Young Gerda is a nervy girl, prone to panic attacks and terrified of her bad-tempered schoolmaster father, Mr Overskou. When her classmates take turns to dance in front of one another, she can’t bring herself to join in and her best friend Cei has to calm her down. Though Cei and Gerda have been friends and playmates all their lives, Mr Overskou disapproves of the boy’s dreamy ways and forbids them to see one another; it is then that Cei falls under the Snow Queen’s spell. A shard of mirror pierces his heart and he becomes cold and cruel before being whisked off to the Queen’s winter palace and forced to piece together the shattered fragments of her magic mirror. But though the townspeople believe Cei to have drowned, Gerda refuses to accept this and sets off to find him.
Way’s adaptation has Gerda travel through the changing seasons with winter forever on her tail. In spring she encounters talking flowers and a secateurs-wielding gardener; in summer she encounters a gaggle of Hooray Henry types and in autumn she encounters a robber gang and an ageing reindeer. There’s much wit and invention in the visual detail (umbrellas turn into autumn leaves, paper butterflies alight on paper trees, billowing white fabric is used to create a downhill sleigh ride) and some gentle humour in the writing. Gerda grows slowly in confidence and strength as the story progresses, declining to give up her red boots to the spoilt Sloaney teen princess and taking on the robber queen in a dance contest, but the production doesn’t overplay her emotional growth and this aspect of the writing is handled with a pleasingly light touch.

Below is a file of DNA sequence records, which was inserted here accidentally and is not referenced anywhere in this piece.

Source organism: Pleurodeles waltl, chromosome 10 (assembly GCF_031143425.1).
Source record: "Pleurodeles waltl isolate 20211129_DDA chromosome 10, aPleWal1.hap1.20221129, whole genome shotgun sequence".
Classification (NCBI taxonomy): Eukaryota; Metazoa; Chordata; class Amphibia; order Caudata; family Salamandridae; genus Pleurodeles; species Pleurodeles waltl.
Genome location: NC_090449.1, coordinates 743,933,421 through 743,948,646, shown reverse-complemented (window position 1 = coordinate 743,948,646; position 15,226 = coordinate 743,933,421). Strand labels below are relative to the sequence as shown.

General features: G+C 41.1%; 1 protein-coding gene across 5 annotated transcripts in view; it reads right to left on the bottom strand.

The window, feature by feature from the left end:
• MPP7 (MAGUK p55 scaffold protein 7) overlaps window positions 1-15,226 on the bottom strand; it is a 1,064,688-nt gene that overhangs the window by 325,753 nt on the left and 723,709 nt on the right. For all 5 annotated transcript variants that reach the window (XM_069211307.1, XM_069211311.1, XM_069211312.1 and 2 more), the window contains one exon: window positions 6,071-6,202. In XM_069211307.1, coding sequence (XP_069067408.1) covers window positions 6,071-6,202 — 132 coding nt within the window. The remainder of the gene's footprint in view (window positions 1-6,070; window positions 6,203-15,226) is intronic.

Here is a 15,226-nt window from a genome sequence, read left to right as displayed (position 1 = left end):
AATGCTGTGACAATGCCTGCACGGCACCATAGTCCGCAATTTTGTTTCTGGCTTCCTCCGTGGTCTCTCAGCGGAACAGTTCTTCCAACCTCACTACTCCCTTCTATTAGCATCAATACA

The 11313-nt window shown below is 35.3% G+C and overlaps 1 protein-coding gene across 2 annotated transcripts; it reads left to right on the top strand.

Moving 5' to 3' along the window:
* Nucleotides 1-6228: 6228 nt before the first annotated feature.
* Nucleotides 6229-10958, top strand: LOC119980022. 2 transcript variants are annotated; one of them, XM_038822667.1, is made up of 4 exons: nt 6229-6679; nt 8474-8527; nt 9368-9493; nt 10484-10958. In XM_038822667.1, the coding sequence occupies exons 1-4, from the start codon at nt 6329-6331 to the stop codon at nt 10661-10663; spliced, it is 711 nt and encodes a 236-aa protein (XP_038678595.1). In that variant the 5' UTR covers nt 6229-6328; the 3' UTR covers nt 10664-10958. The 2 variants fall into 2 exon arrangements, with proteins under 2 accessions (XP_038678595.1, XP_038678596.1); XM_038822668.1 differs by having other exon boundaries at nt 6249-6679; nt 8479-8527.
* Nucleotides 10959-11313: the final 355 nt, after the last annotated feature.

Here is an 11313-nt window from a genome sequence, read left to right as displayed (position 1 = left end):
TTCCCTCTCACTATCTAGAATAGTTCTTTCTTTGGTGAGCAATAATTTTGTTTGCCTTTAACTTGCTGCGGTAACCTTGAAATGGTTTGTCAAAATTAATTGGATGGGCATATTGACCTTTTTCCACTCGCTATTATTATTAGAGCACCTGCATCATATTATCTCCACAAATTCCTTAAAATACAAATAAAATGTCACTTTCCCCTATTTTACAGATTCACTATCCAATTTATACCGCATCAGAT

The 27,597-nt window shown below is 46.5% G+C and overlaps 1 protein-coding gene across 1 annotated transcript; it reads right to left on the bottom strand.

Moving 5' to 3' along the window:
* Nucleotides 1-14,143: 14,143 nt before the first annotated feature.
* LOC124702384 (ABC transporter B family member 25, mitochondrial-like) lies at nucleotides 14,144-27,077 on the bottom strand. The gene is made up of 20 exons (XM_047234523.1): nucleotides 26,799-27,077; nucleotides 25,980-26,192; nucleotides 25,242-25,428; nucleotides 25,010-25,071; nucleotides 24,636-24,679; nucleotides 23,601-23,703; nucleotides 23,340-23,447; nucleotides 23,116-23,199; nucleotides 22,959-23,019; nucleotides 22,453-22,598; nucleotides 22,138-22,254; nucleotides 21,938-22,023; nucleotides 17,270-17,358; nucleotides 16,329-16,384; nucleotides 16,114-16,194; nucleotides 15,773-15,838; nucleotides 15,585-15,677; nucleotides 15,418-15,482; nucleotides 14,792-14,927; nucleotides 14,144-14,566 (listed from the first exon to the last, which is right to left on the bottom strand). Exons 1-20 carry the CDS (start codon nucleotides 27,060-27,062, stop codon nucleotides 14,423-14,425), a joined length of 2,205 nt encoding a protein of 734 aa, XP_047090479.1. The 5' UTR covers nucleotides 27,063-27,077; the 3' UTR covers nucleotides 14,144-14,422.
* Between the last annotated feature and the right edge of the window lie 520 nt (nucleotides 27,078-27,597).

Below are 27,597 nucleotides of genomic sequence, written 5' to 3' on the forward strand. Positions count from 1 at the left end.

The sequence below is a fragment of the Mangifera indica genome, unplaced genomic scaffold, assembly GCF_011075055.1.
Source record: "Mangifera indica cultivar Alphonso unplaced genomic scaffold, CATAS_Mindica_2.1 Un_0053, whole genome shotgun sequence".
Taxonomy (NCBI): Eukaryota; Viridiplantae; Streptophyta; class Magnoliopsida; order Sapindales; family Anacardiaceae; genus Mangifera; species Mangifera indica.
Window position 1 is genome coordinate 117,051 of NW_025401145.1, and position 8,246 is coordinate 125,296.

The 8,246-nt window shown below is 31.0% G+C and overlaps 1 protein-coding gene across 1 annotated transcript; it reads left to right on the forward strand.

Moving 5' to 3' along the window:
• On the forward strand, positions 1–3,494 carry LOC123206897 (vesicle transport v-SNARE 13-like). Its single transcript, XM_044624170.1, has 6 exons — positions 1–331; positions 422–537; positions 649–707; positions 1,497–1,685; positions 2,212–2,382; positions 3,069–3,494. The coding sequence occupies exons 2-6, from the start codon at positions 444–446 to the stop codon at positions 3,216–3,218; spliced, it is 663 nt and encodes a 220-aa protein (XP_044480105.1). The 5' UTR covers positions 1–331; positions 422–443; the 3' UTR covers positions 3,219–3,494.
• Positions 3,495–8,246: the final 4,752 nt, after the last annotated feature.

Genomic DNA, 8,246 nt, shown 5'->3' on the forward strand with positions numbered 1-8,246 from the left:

If anything Natascha Metherell’s production is too gentle and sedate. It has its moments of comedy and its moments of chill but there are a few too many slack patches that cause outbreaks of fidgeting amongst the younger members of the audience. Sara Stewart’s towering, ice-eyed Snow Queen is also the source of some genuine cries of alarm and, in one child’s case, a fountaining of frightened, urgent tears. The production seems better pitched at slightly older children than at the very young.
Some strong performances help compensate for occasional failings in pace. Bettrys Jones is compelling as Gerda, her initial anxiety and fretfulness slowly transforming into maturity and strength, and there is some good support from Michael Matus as the menacing Mr Overskou (who also cameos as a decidedly camp daffodil) and Deirdra Morris as the archetypal kindly, wise grandmother. What’s missing, despite all its considerable polish, is any real emotional tug or genuine sense of peril; it’s all a little too neat and tidy and lacks the wild fringes of the best children’s theatre.
Reviewed for Exeunt